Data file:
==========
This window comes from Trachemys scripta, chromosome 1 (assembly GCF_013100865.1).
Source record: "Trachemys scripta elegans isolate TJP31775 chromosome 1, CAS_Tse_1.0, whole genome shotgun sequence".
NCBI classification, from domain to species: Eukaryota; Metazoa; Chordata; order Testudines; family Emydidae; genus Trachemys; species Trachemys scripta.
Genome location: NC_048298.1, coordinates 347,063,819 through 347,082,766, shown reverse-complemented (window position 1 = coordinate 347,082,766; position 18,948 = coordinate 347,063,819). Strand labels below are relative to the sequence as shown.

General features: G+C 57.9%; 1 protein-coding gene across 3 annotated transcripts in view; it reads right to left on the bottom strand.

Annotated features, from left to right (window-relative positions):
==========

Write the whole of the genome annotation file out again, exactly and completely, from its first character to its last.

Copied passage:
This window comes from Trachemys scripta, chromosome 1 (assembly GCF_013100865.1).
Source record: "Trachemys scripta elegans isolate TJP31775 chromosome 1, CAS_Tse_1.0, whole genome shotgun sequence".
NCBI classification, from domain to species: Eukaryota; Metazoa; Chordata; order Testudines; family Emydidae; genus Trachemys; species Trachemys scripta.
Genome location: NC_048298.1, coordinates 347,063,819 through 347,082,766, shown reverse-complemented (window position 1 = coordinate 347,082,766; position 18,948 = coordinate 347,063,819). Strand labels below are relative to the sequence as shown.

General features: G+C 57.9%; 1 protein-coding gene across 3 annotated transcripts in view; it reads right to left on the bottom strand.

Annotated features, from left to right (window-relative positions):